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Tuesday, 30 May 1989
Page: 3033


Senator TEAGUE(8.20) —Compassion! I do not wish to speak on any of the other Australian Democrats amendments unless I am really provoked. I rise, firstly, because Senator Jenkins said that this was a most significant amendment amongst those listed by her. Secondly, in her speech in the second reading debate she placed a great deal of emphasis upon the word `compassion'. I happen to agree entirely with all that Senator Robert Ray and my colleague Senator Alston have said. I happen to hold the view that all of us in the chamber place great significance upon compassion and the relevance of compassion, as those preceding me have said, in most decisions relating to immigration. It would be entirely wrong for anyone to purport that, because this particular Democrat amendment is being opposed by the rest of us in this chamber, there is any want of compassion on our part.

The analogy that comes to mind and illustrates why I disagree with the way Senator Jenkins put this principle as a foundation point of her speech on the second reading debate is the analogy that amongst the churches in Australia we occasionally get a warmhearted person saying, `Theology doesn't matter, only love'. It is as if that kind of appeal to love-or in this case, appeal to compassion-were so pre-eminent and self-evident to everyone participating in any decision that we did not need any other kind of definition at all. That is not the experience of the churches in this country. It is found to be the case that in determining questions of decision in churches, or in any advice about ethical matters or moral advice, a whole series of matters ought to be defined and logically applied.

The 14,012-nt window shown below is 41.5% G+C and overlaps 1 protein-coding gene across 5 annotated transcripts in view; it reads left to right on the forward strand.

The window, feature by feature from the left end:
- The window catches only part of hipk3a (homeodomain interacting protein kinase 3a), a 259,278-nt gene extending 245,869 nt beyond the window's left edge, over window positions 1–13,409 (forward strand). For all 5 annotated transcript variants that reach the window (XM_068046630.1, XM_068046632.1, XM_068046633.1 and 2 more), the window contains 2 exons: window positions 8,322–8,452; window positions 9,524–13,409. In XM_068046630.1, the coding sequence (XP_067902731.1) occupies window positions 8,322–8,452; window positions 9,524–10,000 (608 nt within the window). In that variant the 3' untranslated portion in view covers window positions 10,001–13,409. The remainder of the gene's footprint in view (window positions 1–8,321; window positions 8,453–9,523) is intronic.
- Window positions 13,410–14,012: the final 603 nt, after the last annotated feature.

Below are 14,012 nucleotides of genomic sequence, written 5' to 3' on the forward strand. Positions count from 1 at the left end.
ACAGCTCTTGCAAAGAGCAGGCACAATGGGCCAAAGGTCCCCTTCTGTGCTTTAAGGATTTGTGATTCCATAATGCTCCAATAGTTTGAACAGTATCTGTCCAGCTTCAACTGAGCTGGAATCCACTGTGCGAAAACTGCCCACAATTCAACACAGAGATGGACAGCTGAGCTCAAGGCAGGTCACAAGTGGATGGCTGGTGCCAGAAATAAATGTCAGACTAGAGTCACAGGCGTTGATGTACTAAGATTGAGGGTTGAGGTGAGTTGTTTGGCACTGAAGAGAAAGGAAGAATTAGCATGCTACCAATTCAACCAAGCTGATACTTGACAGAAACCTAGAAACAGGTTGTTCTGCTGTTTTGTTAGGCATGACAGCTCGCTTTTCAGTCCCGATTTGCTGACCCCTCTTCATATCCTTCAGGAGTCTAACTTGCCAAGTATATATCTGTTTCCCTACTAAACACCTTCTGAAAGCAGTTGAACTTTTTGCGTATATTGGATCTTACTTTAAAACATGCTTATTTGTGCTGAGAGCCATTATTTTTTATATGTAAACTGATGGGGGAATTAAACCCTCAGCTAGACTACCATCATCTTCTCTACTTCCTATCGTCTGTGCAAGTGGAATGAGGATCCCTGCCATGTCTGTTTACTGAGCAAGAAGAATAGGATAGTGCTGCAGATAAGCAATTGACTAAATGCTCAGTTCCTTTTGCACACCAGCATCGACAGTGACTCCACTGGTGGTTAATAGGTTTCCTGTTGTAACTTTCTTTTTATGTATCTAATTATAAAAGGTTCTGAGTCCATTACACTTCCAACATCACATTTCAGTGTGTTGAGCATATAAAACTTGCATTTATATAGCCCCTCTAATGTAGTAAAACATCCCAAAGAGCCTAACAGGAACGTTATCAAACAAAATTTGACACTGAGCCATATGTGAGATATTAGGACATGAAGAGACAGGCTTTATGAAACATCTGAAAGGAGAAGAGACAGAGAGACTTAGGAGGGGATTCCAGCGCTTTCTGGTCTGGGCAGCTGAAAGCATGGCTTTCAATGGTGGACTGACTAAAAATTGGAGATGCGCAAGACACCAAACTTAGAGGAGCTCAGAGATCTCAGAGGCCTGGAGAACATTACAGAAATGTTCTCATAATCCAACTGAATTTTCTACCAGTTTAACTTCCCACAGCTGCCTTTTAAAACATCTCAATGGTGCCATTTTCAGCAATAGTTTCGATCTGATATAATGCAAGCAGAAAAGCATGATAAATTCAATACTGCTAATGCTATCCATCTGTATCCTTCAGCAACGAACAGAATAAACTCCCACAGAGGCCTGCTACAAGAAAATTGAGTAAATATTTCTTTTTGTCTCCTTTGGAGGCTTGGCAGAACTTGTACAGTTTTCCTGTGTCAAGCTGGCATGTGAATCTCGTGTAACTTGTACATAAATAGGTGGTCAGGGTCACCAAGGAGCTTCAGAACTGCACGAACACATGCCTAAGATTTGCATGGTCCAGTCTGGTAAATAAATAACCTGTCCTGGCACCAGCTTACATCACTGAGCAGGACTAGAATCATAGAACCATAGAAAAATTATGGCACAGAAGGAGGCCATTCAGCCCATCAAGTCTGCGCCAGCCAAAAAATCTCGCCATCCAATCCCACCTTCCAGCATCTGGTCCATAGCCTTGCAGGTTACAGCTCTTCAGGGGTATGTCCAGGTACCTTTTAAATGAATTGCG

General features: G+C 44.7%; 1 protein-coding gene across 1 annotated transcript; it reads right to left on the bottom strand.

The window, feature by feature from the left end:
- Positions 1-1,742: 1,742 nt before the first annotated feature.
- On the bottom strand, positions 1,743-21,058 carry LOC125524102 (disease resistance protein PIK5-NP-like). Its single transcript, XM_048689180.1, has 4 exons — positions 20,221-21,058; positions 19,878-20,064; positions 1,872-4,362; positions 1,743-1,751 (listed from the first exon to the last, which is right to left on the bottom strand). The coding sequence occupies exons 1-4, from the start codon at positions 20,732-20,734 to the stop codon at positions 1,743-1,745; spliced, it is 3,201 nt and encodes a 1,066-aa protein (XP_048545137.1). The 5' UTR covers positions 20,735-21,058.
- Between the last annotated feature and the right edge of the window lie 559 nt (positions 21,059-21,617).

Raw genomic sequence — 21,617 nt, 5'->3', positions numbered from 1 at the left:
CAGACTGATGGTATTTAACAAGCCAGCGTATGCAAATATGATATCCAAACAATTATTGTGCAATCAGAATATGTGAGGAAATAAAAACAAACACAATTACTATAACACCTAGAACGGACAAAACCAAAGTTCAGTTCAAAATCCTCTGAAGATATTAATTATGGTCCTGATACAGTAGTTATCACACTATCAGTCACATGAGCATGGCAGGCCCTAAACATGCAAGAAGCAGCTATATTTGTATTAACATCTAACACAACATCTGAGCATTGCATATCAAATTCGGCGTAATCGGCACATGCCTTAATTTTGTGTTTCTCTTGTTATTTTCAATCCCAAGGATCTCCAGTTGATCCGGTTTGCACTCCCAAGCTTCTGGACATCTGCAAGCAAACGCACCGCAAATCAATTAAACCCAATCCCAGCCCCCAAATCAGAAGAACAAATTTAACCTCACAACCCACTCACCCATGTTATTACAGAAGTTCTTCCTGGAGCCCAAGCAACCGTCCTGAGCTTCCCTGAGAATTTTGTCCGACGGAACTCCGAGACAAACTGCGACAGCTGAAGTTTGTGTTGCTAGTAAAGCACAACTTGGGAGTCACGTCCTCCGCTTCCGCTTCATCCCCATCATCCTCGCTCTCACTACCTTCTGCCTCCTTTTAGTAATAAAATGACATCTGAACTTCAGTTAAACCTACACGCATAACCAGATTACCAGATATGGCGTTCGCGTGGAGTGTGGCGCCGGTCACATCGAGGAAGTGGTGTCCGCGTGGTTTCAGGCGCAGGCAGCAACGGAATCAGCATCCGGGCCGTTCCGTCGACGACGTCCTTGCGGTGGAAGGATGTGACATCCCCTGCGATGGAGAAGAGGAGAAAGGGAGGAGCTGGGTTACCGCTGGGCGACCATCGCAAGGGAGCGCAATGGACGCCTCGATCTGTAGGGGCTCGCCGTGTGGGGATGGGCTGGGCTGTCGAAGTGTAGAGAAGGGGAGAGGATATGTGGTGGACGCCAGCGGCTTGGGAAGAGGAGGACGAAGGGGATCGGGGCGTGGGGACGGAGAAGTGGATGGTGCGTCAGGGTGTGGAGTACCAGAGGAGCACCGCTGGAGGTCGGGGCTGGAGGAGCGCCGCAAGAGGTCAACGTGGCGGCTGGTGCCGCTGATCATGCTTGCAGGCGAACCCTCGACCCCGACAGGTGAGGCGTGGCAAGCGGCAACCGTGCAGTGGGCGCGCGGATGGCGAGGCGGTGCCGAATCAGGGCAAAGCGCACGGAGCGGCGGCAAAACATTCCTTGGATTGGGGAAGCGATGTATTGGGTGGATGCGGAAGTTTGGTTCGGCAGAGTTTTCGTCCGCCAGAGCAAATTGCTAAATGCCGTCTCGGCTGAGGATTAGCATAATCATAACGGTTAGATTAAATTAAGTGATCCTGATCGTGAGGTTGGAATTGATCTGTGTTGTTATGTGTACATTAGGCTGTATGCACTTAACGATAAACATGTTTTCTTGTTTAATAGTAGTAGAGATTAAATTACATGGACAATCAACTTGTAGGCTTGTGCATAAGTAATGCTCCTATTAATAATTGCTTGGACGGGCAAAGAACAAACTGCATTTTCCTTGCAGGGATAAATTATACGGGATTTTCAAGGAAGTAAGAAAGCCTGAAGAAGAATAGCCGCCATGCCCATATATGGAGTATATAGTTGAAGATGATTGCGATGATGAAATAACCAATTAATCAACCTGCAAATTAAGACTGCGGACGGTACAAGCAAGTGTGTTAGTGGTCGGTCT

Without carrying that analogy too far let it be made very clear that the Opposition supports the view that there needs to be defined policies by the elected government of the day and for those policies to be set forth from time to time in regulations under this Act. Every word of those regulations is important. It is superficial to think that we can, without the need of any of those particular regulations, just rely upon compassion, wisdom or fairness. Without making any more of a meal of it, without conceding one jot to anyone who would decry those not supporting this Democrat amendment, and whilst accepting that we all place a great weight upon sensible compassion, we should accept that there must be regulations and that the decision-making under the immigration legislation of this country should be on the basis of the whole of the regulations and policies of the elected government.